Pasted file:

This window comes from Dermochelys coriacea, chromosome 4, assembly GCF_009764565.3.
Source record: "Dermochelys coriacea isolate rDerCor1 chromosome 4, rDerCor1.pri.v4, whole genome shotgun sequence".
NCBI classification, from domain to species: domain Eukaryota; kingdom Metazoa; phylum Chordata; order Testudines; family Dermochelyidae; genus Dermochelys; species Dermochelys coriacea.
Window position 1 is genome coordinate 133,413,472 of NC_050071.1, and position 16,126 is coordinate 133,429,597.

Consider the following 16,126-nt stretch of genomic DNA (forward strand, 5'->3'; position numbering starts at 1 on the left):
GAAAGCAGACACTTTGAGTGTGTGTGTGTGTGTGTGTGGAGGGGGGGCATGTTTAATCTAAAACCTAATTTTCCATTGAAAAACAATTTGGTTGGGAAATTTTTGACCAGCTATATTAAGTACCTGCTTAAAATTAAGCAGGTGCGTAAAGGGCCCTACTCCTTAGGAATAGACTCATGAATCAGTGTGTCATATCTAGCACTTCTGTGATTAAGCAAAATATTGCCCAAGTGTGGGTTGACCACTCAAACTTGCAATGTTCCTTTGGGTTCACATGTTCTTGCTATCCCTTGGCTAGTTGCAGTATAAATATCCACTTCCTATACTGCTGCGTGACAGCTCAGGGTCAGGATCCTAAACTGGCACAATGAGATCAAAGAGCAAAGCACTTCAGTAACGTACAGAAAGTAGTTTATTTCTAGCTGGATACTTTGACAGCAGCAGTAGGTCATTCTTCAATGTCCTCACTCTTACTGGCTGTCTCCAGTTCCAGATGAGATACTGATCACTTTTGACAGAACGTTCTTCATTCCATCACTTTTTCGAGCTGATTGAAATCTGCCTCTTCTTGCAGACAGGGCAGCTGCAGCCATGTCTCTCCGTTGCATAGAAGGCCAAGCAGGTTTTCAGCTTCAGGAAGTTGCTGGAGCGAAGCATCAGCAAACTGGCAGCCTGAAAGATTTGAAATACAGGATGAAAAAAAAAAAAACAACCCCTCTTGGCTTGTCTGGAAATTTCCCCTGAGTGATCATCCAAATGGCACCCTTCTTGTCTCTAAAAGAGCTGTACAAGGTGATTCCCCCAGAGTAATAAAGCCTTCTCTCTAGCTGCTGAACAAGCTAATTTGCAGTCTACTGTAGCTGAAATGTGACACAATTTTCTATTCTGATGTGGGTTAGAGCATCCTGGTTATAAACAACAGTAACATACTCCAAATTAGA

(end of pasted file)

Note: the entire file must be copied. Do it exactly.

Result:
This window comes from Dermochelys coriacea, chromosome 4, assembly GCF_009764565.3.
Source record: "Dermochelys coriacea isolate rDerCor1 chromosome 4, rDerCor1.pri.v4, whole genome shotgun sequence".
NCBI classification, from domain to species: domain Eukaryota; kingdom Metazoa; phylum Chordata; order Testudines; family Dermochelyidae; genus Dermochelys; species Dermochelys coriacea.
Window position 1 is genome coordinate 133,413,472 of NC_050071.1, and position 16,126 is coordinate 133,429,597.

Consider the following 16,126-nt stretch of genomic DNA (forward strand, 5'->3'; position numbering starts at 1 on the left):
GAAAGCAGACACTTTGAGTGTGTGTGTGTGTGTGTGTGGAGGGGGGGCATGTTTAATCTAAAACCTAATTTTCCATTGAAAAACAATTTGGTTGGGAAATTTTTGACCAGCTATATTAAGTACCTGCTTAAAATTAAGCAGGTGCGTAAAGGGCCCTACTCCTTAGGAATAGACTCATGAATCAGTGTGTCATATCTAGCACTTCTGTGATTAAGCAAAATATTGCCCAAGTGTGGGTTGACCACTCAAACTTGCAATGTTCCTTTGGGTTCACATGTTCTTGCTATCCCTTGGCTAGTTGCAGTATAAATATCCACTTCCTATACTGCTGCGTGACAGCTCAGGGTCAGGATCCTAAACTGGCACAATGAGATCAAAGAGCAAAGCACTTCAGTAACGTACAGAAAGTAGTTTATTTCTAGCTGGATACTTTGACAGCAGCAGTAGGTCATTCTTCAATGTCCTCACTCTTACTGGCTGTCTCCAGTTCCAGATGAGATACTGATCACTTTTGACAGAACGTTCTTCATTCCATCACTTTTTCGAGCTGATTGAAATCTGCCTCTTCTTGCAGACAGGGCAGCTGCAGCCATGTCTCTCCGTTGCATAGAAGGCCAAGCAGGTTTTCAGCTTCAGGAAGTTGCTGGAGCGAAGCATCAGCAAACTGGCAGCCTGAAAGATTTGAAATACAGGATGAAAAAAAAAAAAACAACCCCTCTTGGCTTGTCTGGAAATTTCCCCTGAGTGATCATCCAAATGGCACCCTTCTTGTCTCTAAAAGAGCTGTACAAGGTGATTCCCCCAGAGTAATAAAGCCTTCTCTCTAGCTGCTGAACAAGCTAATTTGCAGTCTACTGTAGCTGAAATGTGACACAATTTTCTATTCTGATGTGGGTTAGAGCATCCTGGTTATAAACAACAGTAACATACTCCAAATTAGA